Murray v. Social Security Administration

Filing 21

OPINION AND ORDER by Magistrate Judge Steven P. Shreder REVERSING and REMANDING the decision of the ALJ. (tmb, Chambers)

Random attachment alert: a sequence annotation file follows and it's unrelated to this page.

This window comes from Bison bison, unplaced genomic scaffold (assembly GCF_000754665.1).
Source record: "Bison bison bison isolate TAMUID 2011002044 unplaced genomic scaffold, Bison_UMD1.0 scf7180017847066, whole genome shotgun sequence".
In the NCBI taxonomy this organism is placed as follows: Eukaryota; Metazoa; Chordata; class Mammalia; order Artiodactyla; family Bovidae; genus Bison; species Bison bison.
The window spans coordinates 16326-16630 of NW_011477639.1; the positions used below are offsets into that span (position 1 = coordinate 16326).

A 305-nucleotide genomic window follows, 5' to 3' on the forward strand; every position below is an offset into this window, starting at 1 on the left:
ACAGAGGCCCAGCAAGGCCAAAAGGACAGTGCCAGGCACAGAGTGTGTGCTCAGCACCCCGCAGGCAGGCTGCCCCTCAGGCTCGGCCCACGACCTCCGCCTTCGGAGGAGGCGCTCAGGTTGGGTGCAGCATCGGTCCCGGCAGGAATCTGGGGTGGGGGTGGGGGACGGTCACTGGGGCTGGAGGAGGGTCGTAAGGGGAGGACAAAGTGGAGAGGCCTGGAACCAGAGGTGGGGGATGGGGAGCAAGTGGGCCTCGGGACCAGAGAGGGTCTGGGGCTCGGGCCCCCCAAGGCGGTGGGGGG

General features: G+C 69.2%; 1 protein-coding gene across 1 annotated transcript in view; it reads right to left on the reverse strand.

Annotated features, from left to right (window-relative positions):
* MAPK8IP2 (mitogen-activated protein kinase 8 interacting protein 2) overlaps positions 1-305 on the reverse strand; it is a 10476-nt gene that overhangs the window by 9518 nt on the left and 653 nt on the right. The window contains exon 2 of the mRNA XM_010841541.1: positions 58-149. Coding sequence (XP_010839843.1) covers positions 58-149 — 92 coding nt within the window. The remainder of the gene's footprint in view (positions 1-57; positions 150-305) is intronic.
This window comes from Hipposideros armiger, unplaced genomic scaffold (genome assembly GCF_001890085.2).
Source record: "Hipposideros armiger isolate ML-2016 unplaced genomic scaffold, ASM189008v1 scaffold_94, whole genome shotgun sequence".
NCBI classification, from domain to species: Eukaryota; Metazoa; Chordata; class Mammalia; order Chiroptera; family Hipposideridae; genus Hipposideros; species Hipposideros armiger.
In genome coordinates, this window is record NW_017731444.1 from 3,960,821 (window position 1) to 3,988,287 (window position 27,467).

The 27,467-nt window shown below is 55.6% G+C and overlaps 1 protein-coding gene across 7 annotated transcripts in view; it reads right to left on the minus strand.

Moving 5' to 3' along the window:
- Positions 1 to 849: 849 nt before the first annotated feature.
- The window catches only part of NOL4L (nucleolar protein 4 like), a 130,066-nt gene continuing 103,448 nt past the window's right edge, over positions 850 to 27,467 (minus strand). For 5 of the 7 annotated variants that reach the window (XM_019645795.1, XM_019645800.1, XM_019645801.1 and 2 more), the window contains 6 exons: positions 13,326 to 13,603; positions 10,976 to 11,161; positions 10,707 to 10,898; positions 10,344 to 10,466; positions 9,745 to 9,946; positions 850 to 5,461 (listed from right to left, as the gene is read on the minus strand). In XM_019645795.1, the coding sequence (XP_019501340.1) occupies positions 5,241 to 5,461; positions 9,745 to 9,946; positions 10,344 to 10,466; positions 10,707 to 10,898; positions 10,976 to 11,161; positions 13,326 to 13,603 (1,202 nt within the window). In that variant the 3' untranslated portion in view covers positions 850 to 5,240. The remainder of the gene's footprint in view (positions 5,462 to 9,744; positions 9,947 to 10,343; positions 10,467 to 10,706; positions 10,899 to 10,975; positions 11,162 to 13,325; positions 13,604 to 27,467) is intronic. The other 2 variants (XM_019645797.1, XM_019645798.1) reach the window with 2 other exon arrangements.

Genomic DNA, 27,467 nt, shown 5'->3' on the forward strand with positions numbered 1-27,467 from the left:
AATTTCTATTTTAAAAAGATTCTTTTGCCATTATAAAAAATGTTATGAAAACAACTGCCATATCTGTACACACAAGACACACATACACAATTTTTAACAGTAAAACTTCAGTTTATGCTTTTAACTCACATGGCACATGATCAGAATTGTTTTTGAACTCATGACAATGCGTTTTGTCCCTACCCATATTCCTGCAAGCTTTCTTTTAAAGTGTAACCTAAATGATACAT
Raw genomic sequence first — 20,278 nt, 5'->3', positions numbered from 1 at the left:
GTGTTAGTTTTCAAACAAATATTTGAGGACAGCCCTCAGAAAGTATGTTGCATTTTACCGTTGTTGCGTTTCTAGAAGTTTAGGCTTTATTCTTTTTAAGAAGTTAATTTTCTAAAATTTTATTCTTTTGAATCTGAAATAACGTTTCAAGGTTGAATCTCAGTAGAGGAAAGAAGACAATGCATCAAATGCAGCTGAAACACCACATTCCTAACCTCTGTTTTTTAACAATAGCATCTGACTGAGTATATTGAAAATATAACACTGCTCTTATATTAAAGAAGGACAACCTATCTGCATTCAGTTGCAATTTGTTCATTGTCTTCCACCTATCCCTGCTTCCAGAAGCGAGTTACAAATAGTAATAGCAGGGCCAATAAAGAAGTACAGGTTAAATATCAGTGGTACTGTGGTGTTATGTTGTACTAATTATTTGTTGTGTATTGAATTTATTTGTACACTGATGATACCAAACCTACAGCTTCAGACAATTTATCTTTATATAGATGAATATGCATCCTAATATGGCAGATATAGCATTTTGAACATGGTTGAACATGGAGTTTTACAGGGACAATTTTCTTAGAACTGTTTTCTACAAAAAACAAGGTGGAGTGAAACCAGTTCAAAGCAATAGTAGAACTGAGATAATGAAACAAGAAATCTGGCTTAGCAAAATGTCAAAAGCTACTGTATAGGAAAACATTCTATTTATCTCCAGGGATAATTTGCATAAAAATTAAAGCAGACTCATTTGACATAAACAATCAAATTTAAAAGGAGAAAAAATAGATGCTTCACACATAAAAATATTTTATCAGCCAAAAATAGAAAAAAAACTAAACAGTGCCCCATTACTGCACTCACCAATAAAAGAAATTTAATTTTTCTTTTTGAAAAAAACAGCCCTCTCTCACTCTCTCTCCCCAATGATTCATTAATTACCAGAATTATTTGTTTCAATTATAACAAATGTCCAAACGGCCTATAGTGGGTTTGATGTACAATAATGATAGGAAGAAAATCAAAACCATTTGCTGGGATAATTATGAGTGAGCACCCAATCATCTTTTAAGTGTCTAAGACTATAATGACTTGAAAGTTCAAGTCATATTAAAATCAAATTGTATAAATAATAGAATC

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IN THE UNITED STATES DISTRICT COURT FOR THE EASTERN DISTRICT OF OKLAHOMA DARRELL E. MURRAY, Plaintiff, v. NANCY A. BERRYHILL, Acting Commissioner of the Social Security Administration, 1 Defendant. ) ) ) ) ) Case No. CIV-15-459-SPS ) ) ) ) ) ) OPINION AND ORDER The claimant Darrell E. Murray requests judicial review of a denial of benefits by the Commissioner of the Social Security Administration pursuant to 42 U.S.C. § 405(g). He appeals the Commissioner’s decision and asserts the Administrative Law Judge (“ALJ”) erred in determining he was not disabled. For the reasons set forth below, the Commissioner’s decision is hereby REVERSED and the case REMANDED to the ALJ for further proceedings. Social Security Law and Standard of Review Disability under the Social Security Act is defined as the “inability to engage in any substantial gainful activity by reason of any medically determinable physical or mental impairment[.]” 42 U.S.C. § 423(d)(1)(A). A claimant is disabled under the 1 On January 20, 2017, Nancy A. Berryhill became the Acting Commissioner of Social Security. In accordance with Fed. R. Civ. P. 25(d), Ms. Berryhill is substituted for Carolyn W. Colvin as the Defendant in this action. Social Security Act “only if his physical or mental impairment or impairments are of such severity that he is not only unable to do his previous work but cannot, considering his age, education, and work experience, engage in any other kind of substantial gainful work which exists in the national economy[.]” Id. § 423 (d)(2)(A). Social security regulations implement a five-step sequential process to evaluate a disability claim. See 20 C.F.R. §§ 404.1520, 416.920. 2 Section 405(g) limits the scope of judicial review of the Commissioner’s decision to two inquiries: whether the decision was supported by substantial evidence and whether correct legal standards were applied. See Hawkins v. Chater, 113 F.3d 1162, 1164 (10th Cir. 1997). Substantial evidence is “‘more than a mere scintilla. It means such relevant evidence as a reasonable mind might accept as adequate to support a conclusion.’” Richardson v. Perales, 402 U.S. 389, 401 (1971), quoting Consolidated Edison Co. v. NLRB, 305 U.S. 197, 229 (1938); see also Clifton v. Chater, 79 F.3d 1007, 1009 (10th Cir. 1996). The Court may not reweigh the evidence or substitute its discretion for the Commissioner’s. See Casias v. Secretary of Health & Human Services, 933 F.2d 799, 2 Step one requires the claimant to establish that he is not engaged in substantial gainful activity. Step two requires the claimant to establish that he has a medically severe impairment (or combination of impairments) that significantly limits his ability to do basic work activities. If the claimant is engaged in substantial gainful activity, or his impairment is not medically severe, disability benefits are denied. If he does have a medically severe impairment, it is measured at step three against the listed impairments in 20 C.F.R. Part 404, Subpt. P, App. 1. If the claimant has a listed (or “medically equivalent”) impairment, he is regarded as disabled and awarded benefits without further inquiry. Otherwise, the evaluation proceeds to step four, where the claimant must show that he lacks the residual functional capacity (RFC) to return to his past relevant work. At step five, the burden shifts to the Commissioner to show there is significant work in the national economy that the claimant can perform, given his age, education, work experience and RFC. Disability benefits are denied if the claimant can return to any of his past relevant work or if his RFC does not preclude alternative work. See generally Williams v. Bowen, 844 F.2d 748, 750-51 (10th Cir. 1988). -2- 800 (10th Cir. 1991). But the Court must review the record as a whole, and “[t]he substantiality of evidence must take into account whatever in the record fairly detracts from its weight.” Universal Camera Corp. v. NLRB, 340 U.S. 474, 488 (1951); see also Casias, 933 F.2d at 800-01. Claimant’s Background The claimant was born on February 8, 1962, and was fifty-two years old at the time of the administrative hearing (Tr. 150). He has at least an eighth grade education, 3 and has no past relevant work (Tr. 59). The claimant alleges that he has been unable to work since an amended onset date of March 15, 2012, due to back issues, arthritis, gout, problems with his thyroid, mental illness, and a nervous disorder (Tr. 167). Procedural History The claimant applied for supplemental security income benefits under Title XVI of the Social Security Act, 42 U.S.C. §§ 1381-85, on April 12, 2012. The claimant’s application was denied. ALJ Luke Liter conducted an administrative hearing and found that the claimant was not disabled in a written decision dated June 27, 2014 (Tr. 15-28). The Appeals Council denied review, so the ALJ’s decision represents the Commissioner’s final decision for purposes of this appeal. See 20 C.F.R. § 416.1481. 3 Claimant reported on his Disability Report and to Dr. Paris, Dr. Danaher, and Dr. Schatzman that he completed ninth grade (Tr. 168, 252, 286, 290). The claimant testified at the March 17, 2014, hearing that he completed eighth grade (Tr. 42). -3- Decision of the Administrative Law Judge The ALJ made his decision at step five of the sequential evaluation. He found that the claimant had the residual functional capacity (“RFC”) to perform a limited range of light work, i. e., he could lift ten pounds frequently and twenty pounds occasionally, and sit/stand/walk for six hours in an eight-hour workday with occasional balancing, kneeling, stooping, crouching, and crawling (Tr. 20). The ALJ further found the claimant was unable to tolerate exposure to hazards such as unprotected heights or dangerous moving machinery parts (Tr. 20). The ALJ limited the claimant to simple and some complex tasks, defined as semi-skilled work with a specific vocational preparation of three to four (Tr. 20). The ALJ further limited the claimant to no contact with the public, and superficial contact, defined as brief and cursory, with co-workers and supervisors (Tr. 20). The ALJ concluded that the claimant was not disabled because there were jobs in the regional and national economies that he could perform, i. e., label coder, merchandise marker, and housekeeping/cleaner (Tr. 27-28). Review The claimant contends that the ALJ erred: (i) by failing to properly assess his RFC and finding that there was work he could perform, (ii) by improperly analyzing the medical and nonmedical source evidence, and (iii) by improperly assessing his credibility. The Court finds that the ALJ did err in determining the claimant’s RFC, and the decision of the Commissioner must therefore be reversed. The ALJ found that the claimant’s major depressive disorder, anxiety disorder, obesity, mild lumbar spine spurring, and mild acromioclavicular joint arthropathy were -4- severe impairments, and that his history of a single seizure was non-severe (Tr. 17). The relevant medical record reveals the claimant presented to Dr. Larry Sumner on May 19, 2010, for, inter alia, shoulder and neck pain (Tr. 280). Dr. Sumner noted the claimant’s right shoulder was tender to abduction with decreased range of motion and crepitus, and that he had decreased range of motion in his neck (Tr. 280). Dr. Sumner instructed the claimant to not use his right arm for a few weeks (Tr. 280). An x-ray of the claimant’s lumbar spine taken July 25, 2012, was unremarkable except for mild endplate spurring (Tr. 263). An x-ray of the claimant’s right shoulder taken the same day revealed mild acromioclavicular joint arthropathy (Tr. 263). The claimant next visited Dr. Sumner on August 14, 2012, for a follow-up appointment after he was treated at the Tahlequah City Hospital Emergency Department four days earlier for heat exhaustion and a seizure (Tr. 266-80). A CT scan of the claimant’s brain performed on August 10, 2012, was normal (Tr. 274). Dr. Sumner diagnosed the claimant with seizure disorder, and recommended he not drive (Tr. 279). The claimant next sought treatment from Dr. Sumner on November 11, 2013, after he fell from a ladder (Tr. 345). The claimant reported back pain and weakness, but no arthritis, joint pain, joint swelling, muscle cramps, or stiffness (Tr. 345). Dr. Sumner diagnosed the claimant with a lumbar sprain and seizure disorder, and recommended the claimant refrain from heavy lifting (Tr. 346). At a follow-up appointment on December 13, 2013, the claimant reported his back pain was improving, and Dr. Sumner referred him for an EEG, the results of which showed no indication of a seizure disorder (Tr. 336, 344). The claimant returned to Dr. Sumner on February 17, 2014, and reported constant shoulder and back pain (Tr. 341-42). Dr. -5- Sumner noted there was no strong evidence of a specific problem, and found that the claimant had normal range of motion in his neck (Tr. 341-42). Additionally, Dr. Sumner filled out a form titled “Residual Functional Capacity to do Work Related Activities” on February 17, 2014 (Tr. 331-35). In it, he opined that during an eight-hour work day, the claimant could sit for one hour at a time, stand for ten- to-thirty minutes at a time, walk for ten-to-thirty minutes at a time, and could do each activity for one hour total (Tr. 331). Dr. Sumner also opined that the claimant could occasionally lift/carry up two twenty pounds, and could never lift/carry anything greater than twenty pounds (Tr. 331). He found the claimant’s use of his hands for repetitive movement, including grasping, was limited bilaterally (Tr. 332). Furthermore, Dr. Sumner found that the claimant could occasionally reach, handle, and finger, but could never bend, squat, crawl, climb, or work around unprotected heights (Tr. 332). Dr. Sumner indicated the claimant’s bilateral shoulder pain and weakness, as well as his low back pain, supported his opinions (Tr. 332). On June 12, 2012, Dr. Wojciech Dulowski performed a consultative physical examination (Tr. 257-62). Dr. Dulowski noted the claimant’s grip strength was 5/5 with good gross and fine manipulation (Tr. 258). The claimant had equal strength and normal passive range of motion in his upper extremities, but extreme passive range of motion was “very painful” in his right shoulder (Tr. 258). Dr. Dulowski further noted the claimant’s gait was slow, safe, and stable, but that he had difficulty walking on his heels and toes due to pain (Tr. 258, 260). As to the claimant’s back, Dr. Dulowski found the claimant had decreased lordosis and spasms in his paravertebral muscles, but normal -6- alignment and passive range of motion (Tr. 258). He assessed the claimant with, inter alia, history of chronic back pain, probably mechanical, neurologically intact; history of morbid obesity, history of gout, and history of hypothyroidism (Tr. 258). Dr. Ronald Schatzman performed a consultative physical examination on May 21, 2013 (Tr. 322-29). He noted the claimant had full range of motion in his lumbosacral spine, cervical spine, and thoracic spine without tenderness, pain, or muscle spasm (Tr. 324, 328). Dr. Schatzman also noted the claimant’s gait was safe and stable with appropriate speed, and that his heel walking and toe walking were normal (Tr. 324, 328). The claimant had full range of motion in his shoulders, hands, wrists, and fingers, with full grip strength (Tr. 324-27). Dr. Schatzman assessed the claimant with, inter alia, obesity, history of seizures, gout by history, back pain by history, thyroid disease by history, and neck and leg pain by history (Tr. 324). State reviewing physician Dr. Andrea Fritz completed a Physical Residual Functional Capacity Assessment on October 24, 2012, and found the claimant capable of performing light work with the environmental limitation of avoiding concentrated exposure to hazards (machinery, heights, etc.) due to his seizure history (Tr. 312-20). On June 19, 2013, a second state reviewing physician assessed an identical RFC (Tr. 88-89). At the administrative hearing, the claimant testified that he was unable to work because of gout, swelling in his feet, low back pain, and problems with his elbows, hands, and grip (Tr. 43). He testified that his back pain is constant, but varies in intensity (Tr. 44, 58-59). The claimant further testified that he is most comfortable in a recliner with his feet elevated, and that he spends three to four hours in that position daily -7- (Tr. 48). Additionally, he stated that he takes a one hour nap each day to relax his muscles (Tr. 56). Regarding his pain medication, the claimant stated it took off “the sharp edge,” and rated his pain at five on a scale of one to ten with medication (Tr. 48). The claimant testified that he could sit for thirty minutes, stand for fifteen minutes, and walk for fifteen minutes (Tr. 49-50). The claimant also testified that he has used a cane since his August 2012 seizure, but forgot to bring it to the hearing (Tr. 51). In his written opinion, the ALJ determined that the claimant’s mild acromioclavicular joint arthropathy was a severe impairment at step two, but neglected to include any limitations corresponding to this impairment in the claimant’s RFC at step four or explain why no such limitations were needed (Tr. 20-26). Indeed, most of the analysis at step four was devoted to discrediting the claimant’s complaints and essentially calling into question the findings of severity at step two. What the ALJ should have done instead was provide an explanation as to how an impairment found to be severe at step two became so insignificant as to require no corresponding limitations in the RFC at step four. See, e. g., Timmons v. Barnhart, 118 Fed. Appx. 349, 353 (10th Cir. 2004) (finding the ALJ should have “explained how a ‘severe’ impairment at step two became ‘insignificant’ at step five.”); see also Hamby v. Astrue, 260 Fed. Appx. 108, 112 (10th Cir. 2008) (“In deciding Ms. Hamby’s case, the ALJ concluded that she had many severe impairments at step two. He failed to consider the consequences of these impairments, however, in determining that Ms. Hamby had the RFC to perform a wide range of sedentary work.”). -8- Because the ALJ failed to explain how the claimant’s severe impairment of mild acromioclavicular joint arthropathy at step two became so insignificant as to require no limitations in his RFC at step four, the decision of the Commissioner must be reversed and the case remanded to the ALJ for further analysis. If such analysis results in an adjustment to the claimant’s RFC, the ALJ should then re-determine what work, if any, the claimant can perform and ultimately whether he is disabled. 4 Conclusion In summary, the Court finds that correct legal standards were not applied by the ALJ, and the Commissioner’s decision is therefore not supported by substantial evidence. Accordingly, the decision of the Commissioner is hereby REVERSED, and the case is REMANDED for further proceedings consistent with this Opinion and Order. DATED this 28th day of March, 2017. ____________________________________ STEVEN P. SHREDER UNITED STATES MAGISTRATE JUDGE 4 The claimant also contended that the ALJ failed to properly evaluate his credibility. At the time of the ALJ’s decision, a credibility determination was governed by Soc. Sec. Rul. 96-7p. See, e .g., Hardman v. Barnhart, 362 F.3d 676, 678 (10th Cir. 2004), quoting Soc. Sec. Rul. 96-7p, 1996 WL 374186 (July 2, 1996). But the Commissioner issued a ruling on March 16, 2016, which eliminated the term “credibility” and provided new guidance for evaluating the intensity, persistence, and limiting effects of a claimant’s symptoms. Soc. Sec. Rul. 163p, 2016 WL 1119029 (Mar. 16, 2016). “Generally, if an agency makes a policy change during the pendency of a claimant’s appeal, the reviewing court should remand for the agency to determine whether the new policy affects its prior decision.” Frantz v. Astrue, 509 F.3d 1299, 1302 (10th Cir. 2007), quoting Sloan v. Astrue, 499 F.3d 883, 889 (8th Cir. 2007). Although the ALJ’s credibility analysis was arguably sufficient under the old standard, the record does not reflect how the ALJ would have evaluated the claimant’s subjective statements under Soc. Sec. Rul. 16-3p.4 Consequently, the ALJ should evaluate the claimant’s subjective symptoms in accordance with the new standard on remand. -9-